Like many of us creative beings, Karan Boolani finds calm in the chaos. That was what pulled him into this world of stories, dreams and drama—a chaos of a film set. His romance with it however began a little later when he was at film school in Australia. There he was exposed to world cinema. Apart from being married to producer/director Rhea Kapoor, here are a few lesser known facts about Karan; Film School was his second attempt to go to college. The first time he was actually studying business and had to opt out because of financial constraints. Karan was ready to work at a textile export house for pocket money but fell ill on the day of the interview. Next he spoke to a family friend who connected him to a producer that got him his first gig as a production assistant. Our conversation with him revolves around his debut feature length film, being a show runner, producer and Director for Selection Day on Netflix, learnings from directing 24 (India) and the future.
The film in spotlight, Thank you for coming is produced by Rhea Kapoor along with Balaji Productions. After being well received at the Toronto International Film Festival, it is now ready to hit the silver screens next week.
Tell us something about your childhood.
Growing up in South Mumbai I went to an all boys school. In school I was always interested in dramatics; however was too shy to take part in it so I helped a lot back stage. I used to love watching the audience reactions. At home, I remember we had a two in-one TV and VHS player - so I would take it and plug it in my room and start watching movies late into the night, sometimes 3-4 in one go.
I was a member of all the video libraries and would hustle to get the latest releases - mostly American commercial films. I would watch Hindi films with my mother who loved big spectacle films and would take me to the cinema on the weekends. I still own the VHS copy of 100 days, Khoon Bhari Maang along with the English titles like Twister and Alive.
When did you first read the script and what propelled the making of Thank you for Coming?
I first heard the one-line and fell instantly in love with it. It made me laugh and I wanted to know so much more. Through the writing process I felt it was important to protect Radhika, Prashasti and Rhea’s point of view because the story felt so personal. Rhea would have these long discussions with me about a particular scene or character but I wanted to keep my distance from the material and read it only once they felt like they said everything they needed to say. Once I got the draft, there was so much of honesty and joy on the page that it was hard to pick out anything which felt odd. It’s rare to find good material, so once you do - just shoot it.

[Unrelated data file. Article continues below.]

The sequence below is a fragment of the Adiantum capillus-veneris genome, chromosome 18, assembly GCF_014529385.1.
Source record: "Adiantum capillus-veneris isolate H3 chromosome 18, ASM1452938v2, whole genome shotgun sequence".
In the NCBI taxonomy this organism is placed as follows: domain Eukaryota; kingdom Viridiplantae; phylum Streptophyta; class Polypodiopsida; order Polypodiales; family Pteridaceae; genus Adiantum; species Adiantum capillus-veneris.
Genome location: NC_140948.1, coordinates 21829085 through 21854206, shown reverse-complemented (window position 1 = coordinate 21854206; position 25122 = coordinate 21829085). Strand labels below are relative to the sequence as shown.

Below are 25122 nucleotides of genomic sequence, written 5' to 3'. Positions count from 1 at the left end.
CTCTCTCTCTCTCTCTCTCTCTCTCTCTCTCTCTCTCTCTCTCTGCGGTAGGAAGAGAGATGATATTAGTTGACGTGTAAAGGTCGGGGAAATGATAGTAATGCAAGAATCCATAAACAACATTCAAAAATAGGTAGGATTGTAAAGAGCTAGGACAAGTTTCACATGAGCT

An all female cast with a strong femininist message makes the film. Could you acquaint us with your creative process— the prep, the shoot?
On surface the film is talking about sex and female pleasure, however as we peel the layers we reveal so many different and more poignant aspects about self love, patriarchy and what it feels like being a single woman in your early 30’s in India. As a director, I work very closely with writers and find out what is at the core of the story and then find a way to protect that through the journey of making the film. Everything stems from there. As a film maker you are thrown a gazillion problems and decisions all through the process - So I wanted to be sure that each decision would help enhance the core of the story and move it forward. Right from casting actors to casting crew, I needed to surround my self with the right kind of talent - they don’t necessarily all have to connect with the core story - but they have to be ready to serve it. I also prefer listening to music over researching old films - rhythm is everything in making a romantic comedy.
Do you have a dream team you’ve always wanted to work with?
I got to work with Anil Mehta in my first feature - who I admire for what he is and as a DOP. He’s really cool and calm. I am also a big fan of Pankaj Kumar, K.U. Mohanan and Siddharth Diwan. I started working with A.R Rahman on my first feature so I would love to get back to it and finish where we left off. With writers I am a big an of Juhi Chaturvedi, Varun Grover and Jaideep Sahni.
What were your learnings from directing 24 and Selection Day that you picked on for this film?
I was called in to shoot 24 just for a few days when the lead director’s schedule could not align. But I ended up shooting for over 120 days. Shooting TV is such a big challenge - you sometimes have to cover 10/13 pages a day, so this pushed me into subtracting everything down to "what is essential" to this scene - taking away all the decoration and sometimes going down to the barebones. The pressure helped me expand my awareness of what is “crucial” in a scene to help serve the overall story.
With Selection Day, it was the first time I was adapting a book. We had an english writer who was very familiar with setting up writing rooms and working with multiple writers. This was new in India so I got an opportunity to learn how to communicate with writers - what is the right kind of questions to ask and what is the most productive approach to give suggestions. Beyond this just delivering an international show and working with young, relatively new actors helped me understand performance.
Lastly, what are you working on next?
There are a number scripts that I have been offered, need to take time off after the release and read them - so nothing final yet!
Words Hansika Lohani